A real-life shopping game

One of the novelties for me of teaching in London again is that English is everywhere. I’ve been exploring ways to make the most of this, and today I came up with this shopping game. This was partly because I needed some shopping and I thought I’d get my students to do it for me!

Instructions

In the classroom I explained that they would be split into three groups, given £10 and a shopping list. They would have half an hour to go around Borough market and buy the things I wanted. They had to ask for some information, like whether the eggs were free-range, if the apples were English. They had to ask to taste some cheese and choose a nice one for me. The winner would be the team who got all the things on the list and brought me back the most change, so they also had to ask how much things cost.

I also showed them the route we would take on Google maps and an approximate travel time.

Since the instructions were pretty complicated I got them to repeat them in pairs so I could check that they’d understood. Then I put a mini quiz on the board:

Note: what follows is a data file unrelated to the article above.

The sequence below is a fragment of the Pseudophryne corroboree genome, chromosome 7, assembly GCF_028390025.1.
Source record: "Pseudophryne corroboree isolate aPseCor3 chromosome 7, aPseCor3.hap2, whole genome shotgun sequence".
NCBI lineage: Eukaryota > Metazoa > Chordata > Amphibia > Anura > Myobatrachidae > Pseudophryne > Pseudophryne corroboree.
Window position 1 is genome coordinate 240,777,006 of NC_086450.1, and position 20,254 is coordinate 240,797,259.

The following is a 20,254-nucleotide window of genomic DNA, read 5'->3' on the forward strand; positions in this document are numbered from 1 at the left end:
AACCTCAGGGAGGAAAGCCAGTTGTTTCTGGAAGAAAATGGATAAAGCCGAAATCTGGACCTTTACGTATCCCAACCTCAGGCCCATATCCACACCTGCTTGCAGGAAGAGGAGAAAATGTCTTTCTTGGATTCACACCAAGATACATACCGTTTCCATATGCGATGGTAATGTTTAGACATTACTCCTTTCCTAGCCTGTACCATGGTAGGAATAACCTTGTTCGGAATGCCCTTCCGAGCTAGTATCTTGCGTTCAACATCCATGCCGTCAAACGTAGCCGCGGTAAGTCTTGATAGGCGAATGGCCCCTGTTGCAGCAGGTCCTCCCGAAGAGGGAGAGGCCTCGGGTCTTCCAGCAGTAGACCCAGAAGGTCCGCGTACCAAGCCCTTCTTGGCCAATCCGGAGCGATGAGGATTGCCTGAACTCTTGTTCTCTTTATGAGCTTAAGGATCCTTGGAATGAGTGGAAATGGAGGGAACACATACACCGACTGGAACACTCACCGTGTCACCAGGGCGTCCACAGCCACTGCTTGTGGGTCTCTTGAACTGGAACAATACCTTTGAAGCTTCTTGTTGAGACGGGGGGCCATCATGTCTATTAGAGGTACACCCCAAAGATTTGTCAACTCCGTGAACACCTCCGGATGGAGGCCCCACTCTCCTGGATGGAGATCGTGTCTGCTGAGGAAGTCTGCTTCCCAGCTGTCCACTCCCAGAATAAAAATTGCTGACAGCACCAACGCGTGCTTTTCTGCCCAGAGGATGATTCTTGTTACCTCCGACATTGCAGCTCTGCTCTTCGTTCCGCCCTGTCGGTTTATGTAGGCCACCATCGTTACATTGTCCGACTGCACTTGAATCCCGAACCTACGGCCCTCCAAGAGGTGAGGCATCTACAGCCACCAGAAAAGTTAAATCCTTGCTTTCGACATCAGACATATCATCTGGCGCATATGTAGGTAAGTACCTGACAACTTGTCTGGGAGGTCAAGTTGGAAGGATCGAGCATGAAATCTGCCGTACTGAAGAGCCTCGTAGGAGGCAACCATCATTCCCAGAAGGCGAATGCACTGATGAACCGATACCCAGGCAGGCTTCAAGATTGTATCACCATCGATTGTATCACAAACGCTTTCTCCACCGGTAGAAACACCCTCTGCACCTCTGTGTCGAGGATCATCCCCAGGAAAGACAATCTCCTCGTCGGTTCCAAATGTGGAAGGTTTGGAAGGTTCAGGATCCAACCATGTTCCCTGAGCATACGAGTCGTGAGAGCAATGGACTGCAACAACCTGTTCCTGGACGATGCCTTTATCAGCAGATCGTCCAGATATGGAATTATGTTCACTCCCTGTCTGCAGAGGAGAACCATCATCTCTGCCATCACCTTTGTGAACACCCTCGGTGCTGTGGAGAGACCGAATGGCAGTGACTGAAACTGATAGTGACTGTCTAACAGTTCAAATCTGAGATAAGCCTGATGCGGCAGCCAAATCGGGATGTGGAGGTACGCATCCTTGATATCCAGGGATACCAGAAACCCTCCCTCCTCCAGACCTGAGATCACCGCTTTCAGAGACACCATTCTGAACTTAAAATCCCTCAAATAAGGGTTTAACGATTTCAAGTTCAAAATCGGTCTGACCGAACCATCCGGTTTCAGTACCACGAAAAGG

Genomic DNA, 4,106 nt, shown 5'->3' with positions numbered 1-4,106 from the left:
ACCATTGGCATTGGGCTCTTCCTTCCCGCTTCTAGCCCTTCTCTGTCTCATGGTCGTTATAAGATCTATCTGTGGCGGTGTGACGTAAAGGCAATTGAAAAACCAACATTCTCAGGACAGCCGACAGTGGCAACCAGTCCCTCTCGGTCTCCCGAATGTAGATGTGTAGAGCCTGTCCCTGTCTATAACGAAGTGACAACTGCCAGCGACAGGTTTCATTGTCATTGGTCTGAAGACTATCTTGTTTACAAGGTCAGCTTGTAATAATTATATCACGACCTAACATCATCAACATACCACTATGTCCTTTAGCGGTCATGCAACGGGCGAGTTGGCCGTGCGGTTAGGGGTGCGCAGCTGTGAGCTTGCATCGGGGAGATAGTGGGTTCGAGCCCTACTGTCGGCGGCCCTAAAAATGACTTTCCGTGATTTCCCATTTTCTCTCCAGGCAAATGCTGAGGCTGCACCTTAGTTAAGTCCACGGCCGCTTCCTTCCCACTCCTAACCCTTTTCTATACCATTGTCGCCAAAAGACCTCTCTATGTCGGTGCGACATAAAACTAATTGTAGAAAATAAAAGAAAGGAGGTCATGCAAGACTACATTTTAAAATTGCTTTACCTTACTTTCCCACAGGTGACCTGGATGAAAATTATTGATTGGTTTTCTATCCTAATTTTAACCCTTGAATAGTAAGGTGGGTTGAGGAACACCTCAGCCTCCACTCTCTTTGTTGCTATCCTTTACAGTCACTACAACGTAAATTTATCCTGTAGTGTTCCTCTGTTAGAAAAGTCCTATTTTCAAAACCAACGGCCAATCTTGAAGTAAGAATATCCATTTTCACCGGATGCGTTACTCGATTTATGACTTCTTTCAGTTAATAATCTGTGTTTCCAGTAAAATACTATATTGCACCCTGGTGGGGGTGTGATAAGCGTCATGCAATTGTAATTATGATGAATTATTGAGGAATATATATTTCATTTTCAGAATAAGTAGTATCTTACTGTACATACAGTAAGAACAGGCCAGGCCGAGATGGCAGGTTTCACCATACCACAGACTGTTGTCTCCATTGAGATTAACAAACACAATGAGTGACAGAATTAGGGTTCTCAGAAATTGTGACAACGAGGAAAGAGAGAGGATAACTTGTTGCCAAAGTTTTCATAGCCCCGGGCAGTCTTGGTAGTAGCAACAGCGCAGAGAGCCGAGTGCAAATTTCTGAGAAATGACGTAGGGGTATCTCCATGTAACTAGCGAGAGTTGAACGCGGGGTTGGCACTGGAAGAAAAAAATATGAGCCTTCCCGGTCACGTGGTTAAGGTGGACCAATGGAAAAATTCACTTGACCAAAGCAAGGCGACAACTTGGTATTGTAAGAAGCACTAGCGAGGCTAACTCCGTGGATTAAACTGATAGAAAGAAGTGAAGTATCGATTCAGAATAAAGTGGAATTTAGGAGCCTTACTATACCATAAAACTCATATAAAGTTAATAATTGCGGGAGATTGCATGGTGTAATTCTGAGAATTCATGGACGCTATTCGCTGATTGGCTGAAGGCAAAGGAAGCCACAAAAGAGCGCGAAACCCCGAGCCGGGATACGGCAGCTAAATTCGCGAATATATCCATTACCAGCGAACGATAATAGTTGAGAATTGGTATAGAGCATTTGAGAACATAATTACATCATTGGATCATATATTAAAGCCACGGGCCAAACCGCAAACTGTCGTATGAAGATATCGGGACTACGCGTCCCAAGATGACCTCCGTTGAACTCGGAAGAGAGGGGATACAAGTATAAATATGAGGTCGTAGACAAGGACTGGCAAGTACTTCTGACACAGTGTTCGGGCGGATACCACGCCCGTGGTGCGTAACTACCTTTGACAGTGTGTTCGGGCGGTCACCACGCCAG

1. How long will you have?
  2. How much money will you have?
  3. How do you win the game?
  4. How will we get there?
  5. Which bridge will we walk over?

Language and rehearsal

They had a look at their lists and we went through the meaning and pronunciation of the vocabulary.

I then gave them some language they might hear (Next please!,  Are you waiting? ) and elicited what they would need to say (Could I have some…?). They rehearsed the dialogues in their groups. Then off we went.

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Happy campers and a happy teacher. The pineapple was really good, and the English cheese was amazing! Carlos, Ana and Thais’s team (the Sharks) won. They gave me £2 change. 🙂

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Author: Lindsey Clark

Currently following an MA programme in Applied Linguistics at Durham University, previously I was teaching in Italy (9 years) and the UK, next stop will be Greece. I'm a Cambridge speaking and writing examiner, a conference speaker, occasional teacher of Italian, aspiring author and always working hard at cultivating my own multilingualism. I'm particularly interested in student-centred approaches to preparing students for EFL exams. Other stuff I'm into: how English is really used by 'native' speakers (check out my Twitter account @ClarkLinz), using translation and L1, the Flipped Classroom, the Lexical Approach, and the usefulness and pitfalls of self-assessment.

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